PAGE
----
It’s said that monsters are humans externalizing their inner fears. As long as there have been legends and myths, there have been monsters. On maps of old, the parts that hadn’t been explored yet were marked simply: Here There Be Monsters. With some artistic license, ancient map-makers would draw monsters in those empty spaces. Usually attacking a ship. Just to make mariners feel all warm and comfy.
There have been untold numbers of monsters portrayed in books and movies. They range from the tiniest: nanotechnology and viruses, to the massive, Godzilla and the like. The tone with which monsters are presented runs the gamut from campy to ominous.
Naturally, the most dangerous monsters are the most real. And that would be people. But let’s not go there right now, although I do like what Peele did in Get Out. He took that element of scary movies, where the people in them always do the dumbest things and flipped it. “GET OUT!” Seriously. Never ever go check on that bump in the night. The Cabin in the Woods did something similar and was funny but also very scary.
There are some classic genre monsters: vampires, werewolves and the like. Stephen King is the master of the horror novel and he’s had a wide array of monsters. Pennywise in IT builds on our natural fear of clowns. Can’t sleep, clowns will get me.
I don’t know about others, but every so often I have the Godzilla dream, where something huge is stomping around hunting for me and I have to hide. A shrink could have a field day with that one– really that’s an easy one to knock out of the park.
I saw Alien when it first came out at the post movie theater near the quads at Fort Benning. The night before my first airborne jump. Not the smartest idea.
Stephen King’s Salems Lot made vampires very, very scary. Anne Rice’s Interview with a Vampire was a great read. Brilliant titles which tells you the core concept.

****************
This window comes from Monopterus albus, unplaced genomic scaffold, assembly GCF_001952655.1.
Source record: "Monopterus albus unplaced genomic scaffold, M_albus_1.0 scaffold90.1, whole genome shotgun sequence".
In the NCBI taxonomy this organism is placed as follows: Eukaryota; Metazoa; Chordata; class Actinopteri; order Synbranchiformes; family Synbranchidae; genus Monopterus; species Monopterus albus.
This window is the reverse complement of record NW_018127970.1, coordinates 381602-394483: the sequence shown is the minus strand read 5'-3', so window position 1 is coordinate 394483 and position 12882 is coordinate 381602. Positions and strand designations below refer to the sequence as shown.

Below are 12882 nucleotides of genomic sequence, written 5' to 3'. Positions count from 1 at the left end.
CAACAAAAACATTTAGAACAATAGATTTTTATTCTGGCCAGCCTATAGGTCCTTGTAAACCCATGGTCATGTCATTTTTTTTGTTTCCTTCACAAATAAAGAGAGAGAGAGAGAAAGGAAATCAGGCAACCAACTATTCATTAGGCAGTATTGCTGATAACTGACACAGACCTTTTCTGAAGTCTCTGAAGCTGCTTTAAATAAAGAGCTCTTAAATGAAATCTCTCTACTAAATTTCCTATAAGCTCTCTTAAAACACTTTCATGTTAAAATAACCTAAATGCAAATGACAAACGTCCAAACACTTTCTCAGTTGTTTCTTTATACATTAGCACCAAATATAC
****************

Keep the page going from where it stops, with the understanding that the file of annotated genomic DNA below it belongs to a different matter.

If you think about it, Jaws made a creature that exists into a monster. You’re much more likely to get hit by the idiot texting/driving monster than bitten by a shark.
I use monsters of legend in some of my books: kraken, Yeti, chimera, etc. Because I believe there is a kernel of truth in every legend. Even if its just a subconscious fear externalized.
Zombies are a classic example of something subconscious bubbling up. I’m not much into zombies, personally– no smart ass comments, thank you very much. Although there was one movie that twisted it and I liked: Warm Bodies.
Sacriest movies? Hmm. Jeepers Creepers was, well creepy. Tremors was scary at first, but also fun. “Picked the wrong rec room to break into!”
Looping to people being the scariest, Last House on the Left, the 1972 version, was banned in many places because it was all too real.
The scariest horror short stories I’ve read were King’s The Mist (the movie adaptation had one of the most devastating endings ever! but the TV version now is ARGH, bad). Who Goes There by John Campbell is very scary. Published in 1938. The movie The Thing From Another World was based on it. BTW, that’s Gunsmoke‘s James Arness as the Thing.
I’ll stop there or I’ll never stop. What monsters scare you?